1 Peter 1:1-12 - (C) 2009
Here we find the beginning of the new life in Christ. Peter explains to the strangers scattered the beginning of spiritual life. Every believer knows about this beginning. He knows that he was once dead and now he is alive. He knows that he has been spiritually resurrected from the dead and that he lives in the Spirit of God.
Peter in these verses gives us some theological insight regarding the beginning of our new life. He speaks, first, of election. The word election means chosen. We who are saved have been chosen. Notice Eph. 1:4 According as he hath chosen us in him before the foundation of the world, that we should be holy and without blame before him in love: This election, or God's choosing us before the world began, has to do with his foreknowledge, knowing his people intimately beforehand.
The Spirit of God has been sanctified, or set apart, for the purpose of bringing us to conviction and faith in Jesus Christ: John 16:8 And when he is come, he will reprove the world of sin, and of righteousness, and of judgment: . This was not done, however, without the obedience of Christ in sprinkling his blood from the cross, washing our sins in that precious blood so that he could bring us to God (See Rev. 1:5; 1 Peter 2:18-19).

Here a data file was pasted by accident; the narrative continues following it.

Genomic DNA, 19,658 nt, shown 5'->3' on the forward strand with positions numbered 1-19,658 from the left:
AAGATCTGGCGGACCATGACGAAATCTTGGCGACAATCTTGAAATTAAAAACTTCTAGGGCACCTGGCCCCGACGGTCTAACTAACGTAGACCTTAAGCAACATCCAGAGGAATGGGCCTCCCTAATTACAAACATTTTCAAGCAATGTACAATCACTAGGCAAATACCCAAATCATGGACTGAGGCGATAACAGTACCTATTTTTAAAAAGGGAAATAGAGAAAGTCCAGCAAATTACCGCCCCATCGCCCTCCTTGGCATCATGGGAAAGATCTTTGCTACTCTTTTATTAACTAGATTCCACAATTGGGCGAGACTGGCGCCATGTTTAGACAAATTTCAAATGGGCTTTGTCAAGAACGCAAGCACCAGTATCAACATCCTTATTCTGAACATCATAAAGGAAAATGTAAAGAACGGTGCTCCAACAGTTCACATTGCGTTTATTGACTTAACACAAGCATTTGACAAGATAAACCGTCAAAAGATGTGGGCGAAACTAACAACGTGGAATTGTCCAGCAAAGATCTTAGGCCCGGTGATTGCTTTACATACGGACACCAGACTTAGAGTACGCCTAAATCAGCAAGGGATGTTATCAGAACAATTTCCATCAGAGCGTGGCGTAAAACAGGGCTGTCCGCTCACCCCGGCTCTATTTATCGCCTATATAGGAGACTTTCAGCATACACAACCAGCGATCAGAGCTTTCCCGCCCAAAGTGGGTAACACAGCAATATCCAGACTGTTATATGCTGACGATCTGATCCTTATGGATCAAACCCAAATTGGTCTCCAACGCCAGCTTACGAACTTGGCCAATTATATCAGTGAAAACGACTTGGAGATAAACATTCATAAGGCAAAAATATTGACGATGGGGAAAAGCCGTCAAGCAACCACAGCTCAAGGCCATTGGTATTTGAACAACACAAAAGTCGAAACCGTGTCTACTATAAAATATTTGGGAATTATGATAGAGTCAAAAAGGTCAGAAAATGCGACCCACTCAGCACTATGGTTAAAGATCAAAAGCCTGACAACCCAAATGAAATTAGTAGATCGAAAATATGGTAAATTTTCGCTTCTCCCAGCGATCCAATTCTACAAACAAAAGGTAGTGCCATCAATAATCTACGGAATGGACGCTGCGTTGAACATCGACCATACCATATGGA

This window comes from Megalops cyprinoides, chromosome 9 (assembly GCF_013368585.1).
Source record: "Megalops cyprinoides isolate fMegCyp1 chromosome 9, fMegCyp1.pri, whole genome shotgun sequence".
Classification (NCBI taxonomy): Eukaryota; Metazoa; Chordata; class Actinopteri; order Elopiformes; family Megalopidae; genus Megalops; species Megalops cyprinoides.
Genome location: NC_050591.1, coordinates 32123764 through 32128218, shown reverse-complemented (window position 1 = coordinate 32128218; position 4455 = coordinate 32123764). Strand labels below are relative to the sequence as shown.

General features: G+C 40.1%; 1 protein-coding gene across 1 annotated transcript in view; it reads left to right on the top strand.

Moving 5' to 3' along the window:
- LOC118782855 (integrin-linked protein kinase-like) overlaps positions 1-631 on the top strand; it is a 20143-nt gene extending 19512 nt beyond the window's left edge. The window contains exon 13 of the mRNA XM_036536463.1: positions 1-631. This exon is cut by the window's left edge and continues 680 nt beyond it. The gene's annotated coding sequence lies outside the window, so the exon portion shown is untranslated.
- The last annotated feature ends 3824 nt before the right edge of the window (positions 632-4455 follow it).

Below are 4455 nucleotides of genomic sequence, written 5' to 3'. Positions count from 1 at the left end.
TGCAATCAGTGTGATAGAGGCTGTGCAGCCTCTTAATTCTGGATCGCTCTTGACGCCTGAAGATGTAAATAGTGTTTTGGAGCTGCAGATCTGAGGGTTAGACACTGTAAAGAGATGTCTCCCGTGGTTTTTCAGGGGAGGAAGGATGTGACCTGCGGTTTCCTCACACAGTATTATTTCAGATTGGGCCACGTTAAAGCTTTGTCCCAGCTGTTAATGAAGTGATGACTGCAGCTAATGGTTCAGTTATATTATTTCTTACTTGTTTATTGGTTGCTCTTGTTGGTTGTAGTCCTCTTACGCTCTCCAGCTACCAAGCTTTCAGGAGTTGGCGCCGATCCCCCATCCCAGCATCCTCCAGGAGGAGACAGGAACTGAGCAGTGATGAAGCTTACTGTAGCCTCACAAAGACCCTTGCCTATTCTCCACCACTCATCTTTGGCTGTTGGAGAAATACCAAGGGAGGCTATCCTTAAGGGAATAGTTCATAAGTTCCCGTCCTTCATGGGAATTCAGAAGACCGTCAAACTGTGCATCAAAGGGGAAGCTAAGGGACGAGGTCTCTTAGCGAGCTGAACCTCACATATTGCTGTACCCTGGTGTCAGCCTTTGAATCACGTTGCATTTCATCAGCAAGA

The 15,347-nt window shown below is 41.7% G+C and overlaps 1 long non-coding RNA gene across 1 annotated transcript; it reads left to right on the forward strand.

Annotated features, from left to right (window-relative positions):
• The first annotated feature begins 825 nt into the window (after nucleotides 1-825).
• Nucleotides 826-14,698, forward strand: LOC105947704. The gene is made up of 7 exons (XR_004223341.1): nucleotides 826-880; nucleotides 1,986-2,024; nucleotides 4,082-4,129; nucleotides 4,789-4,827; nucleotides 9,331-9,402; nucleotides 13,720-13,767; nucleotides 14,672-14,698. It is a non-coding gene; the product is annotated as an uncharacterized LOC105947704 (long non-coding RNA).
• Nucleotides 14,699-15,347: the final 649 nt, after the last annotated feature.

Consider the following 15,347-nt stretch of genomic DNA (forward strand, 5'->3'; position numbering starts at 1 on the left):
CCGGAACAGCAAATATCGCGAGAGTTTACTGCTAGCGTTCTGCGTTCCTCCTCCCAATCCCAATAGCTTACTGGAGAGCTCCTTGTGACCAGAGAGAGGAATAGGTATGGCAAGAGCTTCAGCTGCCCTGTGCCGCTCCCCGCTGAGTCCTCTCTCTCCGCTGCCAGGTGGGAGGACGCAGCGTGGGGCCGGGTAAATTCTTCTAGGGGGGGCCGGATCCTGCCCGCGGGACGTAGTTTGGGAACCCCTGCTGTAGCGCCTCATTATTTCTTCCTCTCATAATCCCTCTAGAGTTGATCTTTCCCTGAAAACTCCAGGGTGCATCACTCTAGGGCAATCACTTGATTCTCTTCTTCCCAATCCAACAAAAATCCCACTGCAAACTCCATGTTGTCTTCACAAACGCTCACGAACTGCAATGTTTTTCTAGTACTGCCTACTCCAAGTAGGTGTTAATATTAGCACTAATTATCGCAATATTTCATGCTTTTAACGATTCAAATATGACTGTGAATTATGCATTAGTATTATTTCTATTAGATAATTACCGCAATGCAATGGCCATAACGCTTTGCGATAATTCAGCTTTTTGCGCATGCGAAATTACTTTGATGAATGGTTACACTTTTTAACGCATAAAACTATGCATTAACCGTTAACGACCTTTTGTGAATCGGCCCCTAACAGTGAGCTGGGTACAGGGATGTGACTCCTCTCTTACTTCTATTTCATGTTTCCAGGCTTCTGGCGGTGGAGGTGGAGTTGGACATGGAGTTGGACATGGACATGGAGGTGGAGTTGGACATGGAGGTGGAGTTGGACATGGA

He has begotten us again (verse 3) unto a lively, or living, hope by his resurrection from the dead. Because Jesus Christ is no longer dead, neither are we dead but have been resurrected unto new life to an inheritance, one that does not corrupt, is not defiled, and that does not fade away. However, that inheritance is reserved in heaven for we who are kept by the power of God through faith unto salvation, and it will be revealed in due time.
Because of all that God has done for us, we are to rejoice greatly even though we have many temptation. If the preamble to this book does not ring loud and true in your ears, then you will not be prepared for the trials that will most certainly come your way; because the trial of our faith is more precious than gold. These trials must be tried; otherwise, they are not trials. These trials are to bring glory and praise to God at the appearing of Jesus Christ.
Though we have not seen Jesus, yet we love him: we believe in him, for salvation is by grace through faith (Eph. 2:8-9). Now, even though we have trials, we rejoice with a joy that is unspeakable but is full of glory to God.
The prophets inquired into this salvation and searched diligently to know more about it, but the mysteries of this salvation were for us, not them. The Spirit of God was in those prophets (See Numbers 27:8 and Nehemiah 9:30), and they prophesied about the sufferings of Christ and the glory that should follow those sufferings.
The angels desire to look into the mysteries of salvation, but salvation does not pertain to them; it pertains only to God's chosen. This should make us, his chosen, very grateful and humble.
The new life has begun; now we must live it. It is to God that we live it, not to ourselves. We shall see many ways in which we can live this new life taught to us by the apostle Peter.